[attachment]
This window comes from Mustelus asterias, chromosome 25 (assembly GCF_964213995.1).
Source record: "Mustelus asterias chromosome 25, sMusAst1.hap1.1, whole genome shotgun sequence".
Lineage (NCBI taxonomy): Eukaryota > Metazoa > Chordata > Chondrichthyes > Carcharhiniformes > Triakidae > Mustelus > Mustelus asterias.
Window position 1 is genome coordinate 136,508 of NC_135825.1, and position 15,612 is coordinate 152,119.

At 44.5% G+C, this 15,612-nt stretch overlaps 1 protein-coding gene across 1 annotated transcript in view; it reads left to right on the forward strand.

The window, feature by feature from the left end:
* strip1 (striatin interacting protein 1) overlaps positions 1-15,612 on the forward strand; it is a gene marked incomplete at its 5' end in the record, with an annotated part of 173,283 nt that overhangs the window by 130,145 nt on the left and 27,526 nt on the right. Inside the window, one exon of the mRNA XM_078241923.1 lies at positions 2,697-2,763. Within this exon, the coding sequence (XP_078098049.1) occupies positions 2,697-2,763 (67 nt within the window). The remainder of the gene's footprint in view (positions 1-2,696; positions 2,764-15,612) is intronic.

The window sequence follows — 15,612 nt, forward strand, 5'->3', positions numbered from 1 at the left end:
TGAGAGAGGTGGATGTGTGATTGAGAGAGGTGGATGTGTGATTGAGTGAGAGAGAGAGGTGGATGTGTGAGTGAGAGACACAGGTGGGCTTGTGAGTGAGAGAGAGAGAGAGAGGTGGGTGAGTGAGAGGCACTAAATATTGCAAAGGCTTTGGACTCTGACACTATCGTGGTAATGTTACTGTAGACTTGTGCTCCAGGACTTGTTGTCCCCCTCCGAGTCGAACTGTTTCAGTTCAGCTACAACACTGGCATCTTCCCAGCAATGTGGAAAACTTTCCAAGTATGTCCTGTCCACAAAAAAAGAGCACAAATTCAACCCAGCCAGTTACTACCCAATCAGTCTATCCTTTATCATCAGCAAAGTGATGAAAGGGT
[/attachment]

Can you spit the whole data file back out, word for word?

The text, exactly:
This window comes from Mustelus asterias, chromosome 25 (assembly GCF_964213995.1).
Source record: "Mustelus asterias chromosome 25, sMusAst1.hap1.1, whole genome shotgun sequence".
Lineage (NCBI taxonomy): Eukaryota > Metazoa > Chordata > Chondrichthyes > Carcharhiniformes > Triakidae > Mustelus > Mustelus asterias.
Window position 1 is genome coordinate 136,508 of NC_135825.1, and position 15,612 is coordinate 152,119.

At 44.5% G+C, this 15,612-nt stretch overlaps 1 protein-coding gene across 1 annotated transcript in view; it reads left to right on the forward strand.

The window, feature by feature from the left end:
* strip1 (striatin interacting protein 1) overlaps positions 1-15,612 on the forward strand; it is a gene marked incomplete at its 5' end in the record, with an annotated part of 173,283 nt that overhangs the window by 130,145 nt on the left and 27,526 nt on the right. Inside the window, one exon of the mRNA XM_078241923.1 lies at positions 2,697-2,763. Within this exon, the coding sequence (XP_078098049.1) occupies positions 2,697-2,763 (67 nt within the window). The remainder of the gene's footprint in view (positions 1-2,696; positions 2,764-15,612) is intronic.

The window sequence follows — 15,612 nt, forward strand, 5'->3', positions numbered from 1 at the left end:
TGAGAGAGGTGGATGTGTGATTGAGAGAGGTGGATGTGTGATTGAGTGAGAGAGAGAGGTGGATGTGTGAGTGAGAGACACAGGTGGGCTTGTGAGTGAGAGAGAGAGAGAGAGGTGGGTGAGTGAGAGGCACTAAATATTGCAAAGGCTTTGGACTCTGACACTATCGTGGTAATGTTACTGTAGACTTGTGCTCCAGGACTTGTTGTCCCCCTCCGAGTCGAACTGTTTCAGTTCAGCTACAACACTGGCATCTTCCCAGCAATGTGGAAAACTTTCCAAGTATGTCCTGTCCACAAAAAAAGAGCACAAATTCAACCCAGCCAGTTACTACCCAATCAGTCTATCCTTTATCATCAGCAAAGTGATGAAAGGGT